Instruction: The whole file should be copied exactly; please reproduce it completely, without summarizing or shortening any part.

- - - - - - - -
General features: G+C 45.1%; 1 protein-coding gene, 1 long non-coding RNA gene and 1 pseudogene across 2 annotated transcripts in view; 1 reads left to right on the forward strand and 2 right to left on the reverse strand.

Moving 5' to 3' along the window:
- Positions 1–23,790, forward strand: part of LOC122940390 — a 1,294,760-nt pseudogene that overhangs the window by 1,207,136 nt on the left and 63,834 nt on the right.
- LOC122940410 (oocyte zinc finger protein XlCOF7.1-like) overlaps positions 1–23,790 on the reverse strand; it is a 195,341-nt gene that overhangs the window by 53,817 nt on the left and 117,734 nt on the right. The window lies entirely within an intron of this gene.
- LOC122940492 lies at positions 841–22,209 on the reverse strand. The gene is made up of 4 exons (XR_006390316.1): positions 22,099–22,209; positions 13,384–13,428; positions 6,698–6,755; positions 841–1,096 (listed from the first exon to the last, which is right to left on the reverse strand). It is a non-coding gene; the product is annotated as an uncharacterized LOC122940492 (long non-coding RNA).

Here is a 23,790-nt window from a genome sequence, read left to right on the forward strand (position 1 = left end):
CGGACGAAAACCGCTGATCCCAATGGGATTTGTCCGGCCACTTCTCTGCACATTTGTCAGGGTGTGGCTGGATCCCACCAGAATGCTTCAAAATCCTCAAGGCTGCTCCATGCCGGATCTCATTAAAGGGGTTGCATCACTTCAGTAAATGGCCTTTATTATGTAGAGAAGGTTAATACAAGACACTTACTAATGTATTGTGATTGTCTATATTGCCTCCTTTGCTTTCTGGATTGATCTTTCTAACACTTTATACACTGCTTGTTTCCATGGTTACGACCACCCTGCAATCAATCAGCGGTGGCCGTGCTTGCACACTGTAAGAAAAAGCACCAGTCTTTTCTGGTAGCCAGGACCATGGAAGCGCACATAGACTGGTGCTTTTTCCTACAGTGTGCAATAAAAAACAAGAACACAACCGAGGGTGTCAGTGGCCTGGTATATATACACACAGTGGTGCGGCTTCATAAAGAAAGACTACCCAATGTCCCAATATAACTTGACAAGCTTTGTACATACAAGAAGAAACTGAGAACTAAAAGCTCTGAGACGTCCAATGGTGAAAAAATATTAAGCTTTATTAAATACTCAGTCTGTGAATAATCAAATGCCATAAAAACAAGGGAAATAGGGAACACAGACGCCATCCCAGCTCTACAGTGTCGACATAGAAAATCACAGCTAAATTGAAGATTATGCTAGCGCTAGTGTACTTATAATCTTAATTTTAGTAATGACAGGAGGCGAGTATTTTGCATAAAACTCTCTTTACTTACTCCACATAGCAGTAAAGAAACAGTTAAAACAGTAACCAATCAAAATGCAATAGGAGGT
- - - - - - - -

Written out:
General features: G+C 45.1%; 1 protein-coding gene, 1 long non-coding RNA gene and 1 pseudogene across 2 annotated transcripts in view; 1 reads left to right on the forward strand and 2 right to left on the reverse strand.

Moving 5' to 3' along the window:
- Positions 1–23,790, forward strand: part of LOC122940390 — a 1,294,760-nt pseudogene that overhangs the window by 1,207,136 nt on the left and 63,834 nt on the right.
- LOC122940410 (oocyte zinc finger protein XlCOF7.1-like) overlaps positions 1–23,790 on the reverse strand; it is a 195,341-nt gene that overhangs the window by 53,817 nt on the left and 117,734 nt on the right. The window lies entirely within an intron of this gene.
- LOC122940492 lies at positions 841–22,209 on the reverse strand. The gene is made up of 4 exons (XR_006390316.1): positions 22,099–22,209; positions 13,384–13,428; positions 6,698–6,755; positions 841–1,096 (listed from the first exon to the last, which is right to left on the reverse strand). It is a non-coding gene; the product is annotated as an uncharacterized LOC122940492 (long non-coding RNA).

Here is a 23,790-nt window from a genome sequence, read left to right on the forward strand (position 1 = left end):
CGGACGAAAACCGCTGATCCCAATGGGATTTGTCCGGCCACTTCTCTGCACATTTGTCAGGGTGTGGCTGGATCCCACCAGAATGCTTCAAAATCCTCAAGGCTGCTCCATGCCGGATCTCATTAAAGGGGTTGCATCACTTCAGTAAATGGCCTTTATTATGTAGAGAAGGTTAATACAAGACACTTACTAATGTATTGTGATTGTCTATATTGCCTCCTTTGCTTTCTGGATTGATCTTTCTAACACTTTATACACTGCTTGTTTCCATGGTTACGACCACCCTGCAATCAATCAGCGGTGGCCGTGCTTGCACACTGTAAGAAAAAGCACCAGTCTTTTCTGGTAGCCAGGACCATGGAAGCGCACATAGACTGGTGCTTTTTCCTACAGTGTGCAATAAAAAACAAGAACACAACCGAGGGTGTCAGTGGCCTGGTATATATACACACAGTGGTGCGGCTTCATAAAGAAAGACTACCCAATGTCCCAATATAACTTGACAAGCTTTGTACATACAAGAAGAAACTGAGAACTAAAAGCTCTGAGACGTCCAATGGTGAAAAAATATTAAGCTTTATTAAATACTCAGTCTGTGAATAATCAAATGCCATAAAAACAAGGGAAATAGGGAACACAGACGCCATCCCAGCTCTACAGTGTCGACATAGAAAATCACAGCTAAATTGAAGATTATGCTAGCGCTAGTGTACTTATAATCTTAATTTTAGTAATGACAGGAGGCGAGTATTTTGCATAAAACTCTCTTTACTTACTCCACATAGCAGTAAAGAAACAGTTAAAACAGTAACCAATCAAAATGCAATAGGAGGT